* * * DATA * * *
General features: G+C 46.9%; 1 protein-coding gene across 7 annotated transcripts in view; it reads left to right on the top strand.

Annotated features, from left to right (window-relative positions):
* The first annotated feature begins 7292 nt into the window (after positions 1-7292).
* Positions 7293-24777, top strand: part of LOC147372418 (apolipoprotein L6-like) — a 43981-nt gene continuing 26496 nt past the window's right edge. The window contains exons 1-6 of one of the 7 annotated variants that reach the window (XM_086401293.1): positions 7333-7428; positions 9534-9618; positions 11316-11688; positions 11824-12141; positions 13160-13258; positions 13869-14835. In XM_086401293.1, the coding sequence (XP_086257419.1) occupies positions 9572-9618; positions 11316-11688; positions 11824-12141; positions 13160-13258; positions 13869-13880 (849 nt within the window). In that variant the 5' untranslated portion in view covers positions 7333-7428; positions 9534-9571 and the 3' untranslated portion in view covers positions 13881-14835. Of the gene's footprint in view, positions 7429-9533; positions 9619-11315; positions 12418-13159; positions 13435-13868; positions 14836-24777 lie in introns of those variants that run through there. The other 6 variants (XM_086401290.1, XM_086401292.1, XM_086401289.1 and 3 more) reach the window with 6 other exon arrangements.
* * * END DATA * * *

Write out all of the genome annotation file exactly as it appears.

General features: G+C 46.9%; 1 protein-coding gene across 7 annotated transcripts in view; it reads left to right on the top strand.

Annotated features, from left to right (window-relative positions):
* The first annotated feature begins 7292 nt into the window (after positions 1-7292).
* Positions 7293-24777, top strand: part of LOC147372418 (apolipoprotein L6-like) — a 43981-nt gene continuing 26496 nt past the window's right edge. The window contains exons 1-6 of one of the 7 annotated variants that reach the window (XM_086401293.1): positions 7333-7428; positions 9534-9618; positions 11316-11688; positions 11824-12141; positions 13160-13258; positions 13869-14835. In XM_086401293.1, the coding sequence (XP_086257419.1) occupies positions 9572-9618; positions 11316-11688; positions 11824-12141; positions 13160-13258; positions 13869-13880 (849 nt within the window). In that variant the 5' untranslated portion in view covers positions 7333-7428; positions 9534-9571 and the 3' untranslated portion in view covers positions 13881-14835. Of the gene's footprint in view, positions 7429-9533; positions 9619-11315; positions 12418-13159; positions 13435-13868; positions 14836-24777 lie in introns of those variants that run through there. The other 6 variants (XM_086401290.1, XM_086401292.1, XM_086401289.1 and 3 more) reach the window with 6 other exon arrangements.